Of course, neither Cornell nor any of the members of Audioslave wrote the music they did for a uniformed pre-teen in the suburbs of Louisville, Kentucky. And of course, I eventually took the album out of my CD player for good, and over the proceeding years the only thing it would collect would be dust.
But it is precisely that lack of intent, that fundamental gap of obvious relation between author and consumer, the spontaneous sites and circumstances in which that relation is forged and later abandoned, that to me makes music as close to magic as the human race can and will come. Again, I don’t recall how I first came across Audioslave — it could have been in a store, or on my grandparents’ TV, or even from the speakers of a stranger’s car in traffic. What I do recall is, decades later, exactly how I felt after I heard “Like a Stone” for the first time; the exact shade of yellow that would stare me down each morning as I entered my middle school cafeteria, Audioslave album in tow; the exact confused, forlorn little girl I was when I attempted to adjust the bass levels of “I Am the Highway” in silent, laughably melodramatic car rides to school.
And it is in these memories, brought back to immediate consciousness due to Cornell’s death, that to me only reaffirm the stakes, the value of music in its most general sense. In his death, I am reacquainted with my 12-year-old self. I am no longer in New York about to move to California, but in suburban Kentucky about to go to school. I am reminded of how far I am, and am not, from my childhood fears. I am, for that matter, reminded of how fucking awful school uniforms are, and of the fact that yes, pants can make sound and no, it is never a good one. All of this encapsulated through one artist’s work; all of this ugly, silly, rich life returned through one artist’s tragic passing. This is the promise of music; these are the worlds and contemplative spaces offered by the musician if we are lucky enough to encounter him or her.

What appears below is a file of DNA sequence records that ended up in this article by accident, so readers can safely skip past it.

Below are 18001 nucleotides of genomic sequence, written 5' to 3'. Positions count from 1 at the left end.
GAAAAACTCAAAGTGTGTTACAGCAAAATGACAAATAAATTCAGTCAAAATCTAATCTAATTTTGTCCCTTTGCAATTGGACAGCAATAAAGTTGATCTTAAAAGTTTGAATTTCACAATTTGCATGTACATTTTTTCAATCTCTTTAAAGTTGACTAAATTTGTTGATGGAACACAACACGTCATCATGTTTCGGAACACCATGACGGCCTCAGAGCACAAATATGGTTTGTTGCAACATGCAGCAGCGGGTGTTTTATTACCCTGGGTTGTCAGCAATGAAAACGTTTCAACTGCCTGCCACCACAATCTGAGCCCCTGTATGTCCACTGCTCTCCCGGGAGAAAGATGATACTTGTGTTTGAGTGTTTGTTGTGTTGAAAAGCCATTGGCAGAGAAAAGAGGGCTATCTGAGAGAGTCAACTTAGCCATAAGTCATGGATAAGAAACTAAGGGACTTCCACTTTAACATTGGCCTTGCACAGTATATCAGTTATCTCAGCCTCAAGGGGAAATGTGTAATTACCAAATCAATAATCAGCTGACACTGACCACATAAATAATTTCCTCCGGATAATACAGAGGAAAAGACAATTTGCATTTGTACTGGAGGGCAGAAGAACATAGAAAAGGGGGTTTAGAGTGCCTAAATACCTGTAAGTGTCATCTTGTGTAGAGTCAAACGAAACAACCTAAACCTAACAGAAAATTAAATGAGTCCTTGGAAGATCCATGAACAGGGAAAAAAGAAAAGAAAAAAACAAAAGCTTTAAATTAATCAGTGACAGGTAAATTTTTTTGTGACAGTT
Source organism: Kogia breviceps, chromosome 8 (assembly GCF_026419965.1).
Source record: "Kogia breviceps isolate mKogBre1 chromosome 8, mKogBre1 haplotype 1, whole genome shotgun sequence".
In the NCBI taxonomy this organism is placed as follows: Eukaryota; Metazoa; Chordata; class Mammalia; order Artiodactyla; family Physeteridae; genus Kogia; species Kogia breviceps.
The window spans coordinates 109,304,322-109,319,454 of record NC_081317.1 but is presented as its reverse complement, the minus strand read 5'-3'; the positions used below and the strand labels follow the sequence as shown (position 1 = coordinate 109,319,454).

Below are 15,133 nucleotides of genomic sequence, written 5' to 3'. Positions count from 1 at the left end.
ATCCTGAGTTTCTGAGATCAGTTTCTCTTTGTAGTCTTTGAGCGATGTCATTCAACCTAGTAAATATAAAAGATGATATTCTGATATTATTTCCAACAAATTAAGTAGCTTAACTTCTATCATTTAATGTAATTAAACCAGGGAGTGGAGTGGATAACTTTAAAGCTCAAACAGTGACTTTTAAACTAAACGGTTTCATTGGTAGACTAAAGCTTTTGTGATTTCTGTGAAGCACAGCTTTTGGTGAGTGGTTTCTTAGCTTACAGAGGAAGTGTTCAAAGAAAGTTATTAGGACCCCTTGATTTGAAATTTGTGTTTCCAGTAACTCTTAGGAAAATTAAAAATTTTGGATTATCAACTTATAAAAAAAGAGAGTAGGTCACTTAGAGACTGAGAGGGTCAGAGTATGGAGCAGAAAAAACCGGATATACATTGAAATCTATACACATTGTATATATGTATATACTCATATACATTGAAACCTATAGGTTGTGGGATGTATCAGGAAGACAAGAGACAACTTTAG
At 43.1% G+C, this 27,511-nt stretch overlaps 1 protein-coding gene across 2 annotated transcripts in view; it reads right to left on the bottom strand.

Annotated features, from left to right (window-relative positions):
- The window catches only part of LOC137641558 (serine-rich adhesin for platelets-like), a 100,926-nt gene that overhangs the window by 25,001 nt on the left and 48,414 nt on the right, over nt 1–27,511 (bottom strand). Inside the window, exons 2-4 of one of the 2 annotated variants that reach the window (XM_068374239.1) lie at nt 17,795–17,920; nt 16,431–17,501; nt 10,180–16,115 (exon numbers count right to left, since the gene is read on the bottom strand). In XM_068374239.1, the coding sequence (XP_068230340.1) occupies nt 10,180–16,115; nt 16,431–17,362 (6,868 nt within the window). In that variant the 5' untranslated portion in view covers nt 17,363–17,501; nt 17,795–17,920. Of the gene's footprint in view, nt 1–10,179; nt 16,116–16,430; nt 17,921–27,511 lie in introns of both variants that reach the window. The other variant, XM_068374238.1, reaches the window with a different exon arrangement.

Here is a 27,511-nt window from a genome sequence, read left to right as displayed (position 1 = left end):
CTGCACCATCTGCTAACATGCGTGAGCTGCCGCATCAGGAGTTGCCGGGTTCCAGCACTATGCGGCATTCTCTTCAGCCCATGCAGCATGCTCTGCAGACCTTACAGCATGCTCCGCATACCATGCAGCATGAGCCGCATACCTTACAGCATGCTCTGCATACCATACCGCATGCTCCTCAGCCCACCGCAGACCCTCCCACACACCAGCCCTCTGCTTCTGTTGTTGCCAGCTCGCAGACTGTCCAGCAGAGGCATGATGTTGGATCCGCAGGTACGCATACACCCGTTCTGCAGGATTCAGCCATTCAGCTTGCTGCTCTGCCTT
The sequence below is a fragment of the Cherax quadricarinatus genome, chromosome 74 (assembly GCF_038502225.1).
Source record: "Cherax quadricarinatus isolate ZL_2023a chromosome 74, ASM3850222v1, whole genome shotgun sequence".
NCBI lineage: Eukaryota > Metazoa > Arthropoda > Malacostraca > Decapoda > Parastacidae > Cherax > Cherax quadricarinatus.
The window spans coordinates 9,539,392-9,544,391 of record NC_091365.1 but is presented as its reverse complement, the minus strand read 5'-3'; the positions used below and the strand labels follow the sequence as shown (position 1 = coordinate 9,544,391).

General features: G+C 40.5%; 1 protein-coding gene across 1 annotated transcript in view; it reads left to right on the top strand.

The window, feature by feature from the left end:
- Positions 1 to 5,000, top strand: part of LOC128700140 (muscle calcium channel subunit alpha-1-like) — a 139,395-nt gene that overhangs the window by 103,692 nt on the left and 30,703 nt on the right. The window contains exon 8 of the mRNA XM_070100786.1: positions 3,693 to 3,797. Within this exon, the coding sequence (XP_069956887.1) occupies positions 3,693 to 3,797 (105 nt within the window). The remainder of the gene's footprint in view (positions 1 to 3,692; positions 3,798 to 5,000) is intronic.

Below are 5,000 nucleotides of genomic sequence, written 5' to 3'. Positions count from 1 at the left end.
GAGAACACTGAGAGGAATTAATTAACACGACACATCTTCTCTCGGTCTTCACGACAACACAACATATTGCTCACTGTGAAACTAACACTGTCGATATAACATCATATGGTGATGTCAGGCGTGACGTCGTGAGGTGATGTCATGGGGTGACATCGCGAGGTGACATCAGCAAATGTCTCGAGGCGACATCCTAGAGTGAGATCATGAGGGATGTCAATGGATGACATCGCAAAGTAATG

Thank you, Chris Cornell.